Don’t Panic

***warning: this post contains drama, blood, and butthole talk.***
***disclaimer: I’m not a doctor, this is not medical advice***

Isn’t it nice of me to attach a warning label? You’re welcome. I’m about to poop talk. This is one of those posts that’s meant to help others with a stoma, and then indulge rest of you who are curious about what it’s like to have a front-butt. hehehe. front-butt.

Thursday I was feeling ill. My stoma was hardened and angry and a bit swollen. This didn’t scare me. It’s been like that before when I’ve accidentally eaten foods on my allergy list. But when it felt worse on Friday I got a little worried and decided to change my bag early so I could have a look at it. A long shower and a clean bag is always a good solution to an angry stoma. I removed the bag and followed my usual routine of wiping down the area with baby wipes. There was a bit of blood on the stoma, something that used to freak me out, until I came to learn that it’s normal for the outside of a stoma to bleed in tiny amounts pretty frequently. Now it’s weird if there isn’t a tiny spot of blood somewhere. So I take the baby wipe and dab it over the entire stoma, and pull it away to see more blood on the wipe than I was expecting. My heart starts to race. It’s not coming from the outside, it’s coming from the inside of the stoma. HOLY SH*T. I dab it again and again and each time there’s a spot of blood on the tissue. While I’m trying to remain calm and get the bleeding to stop, I notice the underside of my stoma has some sort of white tissue. And immediately I think it looks like the pre-cancerous polyps that regularly grow in my intestines. This time it’s on the outside? I’M GOING TO DIE.


After 15 minutes of dabbing blood and crying about my baby-front-butt tumor, I call my surgeons office. They put me through to the nurse line to leave a message. I’m assured I will receive a call back today. An hour and a half of crying-and-freaking-out later I call back and get the after-hours line,

“I called at 3:30 and left a message for the nurse, if it’s after hours should I still be expecting a call back?”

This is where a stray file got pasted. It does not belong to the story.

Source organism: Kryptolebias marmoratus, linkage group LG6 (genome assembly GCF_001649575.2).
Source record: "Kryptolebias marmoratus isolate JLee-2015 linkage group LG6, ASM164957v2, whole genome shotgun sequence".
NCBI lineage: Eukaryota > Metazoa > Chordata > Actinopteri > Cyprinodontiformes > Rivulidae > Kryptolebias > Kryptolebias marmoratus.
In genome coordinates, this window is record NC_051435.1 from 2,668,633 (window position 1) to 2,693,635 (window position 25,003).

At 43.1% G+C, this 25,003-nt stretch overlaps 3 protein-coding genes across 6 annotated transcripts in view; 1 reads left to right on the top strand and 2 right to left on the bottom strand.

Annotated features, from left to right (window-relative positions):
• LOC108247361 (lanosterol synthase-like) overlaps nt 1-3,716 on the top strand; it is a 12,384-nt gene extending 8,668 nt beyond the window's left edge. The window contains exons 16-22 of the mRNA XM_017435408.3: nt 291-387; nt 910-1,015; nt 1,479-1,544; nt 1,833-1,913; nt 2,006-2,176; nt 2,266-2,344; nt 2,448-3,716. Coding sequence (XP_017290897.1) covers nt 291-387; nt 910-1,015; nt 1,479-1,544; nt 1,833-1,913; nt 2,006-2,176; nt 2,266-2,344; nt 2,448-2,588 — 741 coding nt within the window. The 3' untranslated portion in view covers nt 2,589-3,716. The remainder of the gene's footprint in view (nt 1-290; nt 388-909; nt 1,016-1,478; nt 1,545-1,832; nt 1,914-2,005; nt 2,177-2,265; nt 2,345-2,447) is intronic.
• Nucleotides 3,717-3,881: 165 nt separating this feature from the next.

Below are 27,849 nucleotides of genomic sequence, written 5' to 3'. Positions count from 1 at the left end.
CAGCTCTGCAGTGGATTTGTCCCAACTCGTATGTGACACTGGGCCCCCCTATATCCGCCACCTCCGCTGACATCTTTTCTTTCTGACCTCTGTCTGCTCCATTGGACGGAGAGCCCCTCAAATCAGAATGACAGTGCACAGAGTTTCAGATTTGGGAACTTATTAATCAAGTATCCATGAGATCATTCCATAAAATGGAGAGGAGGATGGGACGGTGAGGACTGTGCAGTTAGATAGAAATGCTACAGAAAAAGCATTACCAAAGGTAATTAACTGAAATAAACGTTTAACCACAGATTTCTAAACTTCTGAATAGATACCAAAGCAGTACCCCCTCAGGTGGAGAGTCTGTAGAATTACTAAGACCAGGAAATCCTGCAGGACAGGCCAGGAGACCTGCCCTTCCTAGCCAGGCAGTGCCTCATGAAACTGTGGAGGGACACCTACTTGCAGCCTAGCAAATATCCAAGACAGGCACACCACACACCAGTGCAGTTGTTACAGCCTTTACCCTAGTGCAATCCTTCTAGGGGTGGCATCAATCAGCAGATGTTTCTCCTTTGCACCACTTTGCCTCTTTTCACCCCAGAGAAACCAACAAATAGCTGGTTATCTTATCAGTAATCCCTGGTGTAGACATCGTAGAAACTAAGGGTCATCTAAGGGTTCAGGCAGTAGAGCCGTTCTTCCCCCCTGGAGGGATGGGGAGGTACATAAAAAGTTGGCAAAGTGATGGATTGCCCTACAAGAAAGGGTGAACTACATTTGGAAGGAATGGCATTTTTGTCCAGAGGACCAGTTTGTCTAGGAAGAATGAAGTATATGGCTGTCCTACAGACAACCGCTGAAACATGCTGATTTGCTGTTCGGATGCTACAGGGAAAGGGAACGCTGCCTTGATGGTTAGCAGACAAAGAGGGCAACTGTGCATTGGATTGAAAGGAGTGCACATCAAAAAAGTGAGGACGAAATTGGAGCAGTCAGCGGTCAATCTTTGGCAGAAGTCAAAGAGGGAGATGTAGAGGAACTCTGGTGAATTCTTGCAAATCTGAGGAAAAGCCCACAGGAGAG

“No, they go home at 4:30. Would you like me to page a doctor?”

He took my info and, after hanging up, within 30 seconds a doctor calls me back. I explain what’s going on and he tells me,
“Okay, first of all, this is not a sign that your cancer has returned.” Smart! It obviously isn’t this guy’s first day on call. He knew exactly what my biggest concern was. We talked about stomas and he explained that this wasn’t unusual at all. He says it will probably go away in a matter of hours and I should wait at least a day before I rush in to see a doctor about it. Even if it doesn’t go away the treatment would be a colonoscopy to find the source of the bleeding, and that would mean waiting several days so that I could go through the typical steps of flushing out my colon. He continues,
“Do you feel light headed or dizzy?””I do right now!” I say half-laughing, “but I didn’t before I saw the bleeding.”
“That’s understandable, but you’re fine. Stick some toilet paper in the hole and if it’s still bleeding tomorrow, call back.”

I checked it later that evening and the bleeding had stopped. Today I changed my bag and checked on it, and that white “growth” is gone, I think it was scarring from the outside being pinched and a bit cut by my colostomy bag’s stiff seal that is glued to my stomach surrounding the stoma. It’s no longer hardened and the swelling has gone down by half, but it’s still a bit puffy and irritated looking.

The cancer roller coaster never stops. My therapist keeps telling me that emotions are passengers, so during the hours I was waiting for the bleeding to stop, I would listen to my worry and remember that it’s a passenger, not a driver. It’s here, it might not be going away for a while, but it will only take me over if I let it. When worry takes over it turns into stress, and that turns into muscle tension, stress eating, and I’m sure plenty of bad habits to try to ease the discomfort. All of those little things never really work. When I thought of my worry as a passenger,  it worked. I was able to laugh and joke with my husband and go about my evening as if I’d just scraped my knee. I had moments of worry, but as fast as they came, they left. Thanks, therapy.

In good news, I had all my lady parts tested, and I don’t have any signs of cancer. I got my test results last night and they are all normal. Yay for another small win.


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About Kamina Kapow

I have dimples and friends

5 responses to “Don’t Panic”

  1. Alex says :

    “Worry as a passenger” – I love it. I’m glad to see you’re doing so well otherwise.

  2. Markis Melarkis says :

    Whew, amirite? WELL AMI?

    I am 🙂

  3. Ruby says :

    Glad to hear all your lady parts look healthy, and that it was just an irritation. You paint a vivid picture of your emotions as experienced.

  4. Katie says :

    So glad for your good news amongst all the drama!!xxx

  5. Paul says :

    Wow Kamina That was so well written I could feel your panic and stress and then the relief from being able to talk to a knowledgeable doctor. I’m so proud that you didn’t just sink into a funk but pressed on until you were able to talk to someone. many people would give up and let the stress overwhelm them. I’m so proud of you, Dad

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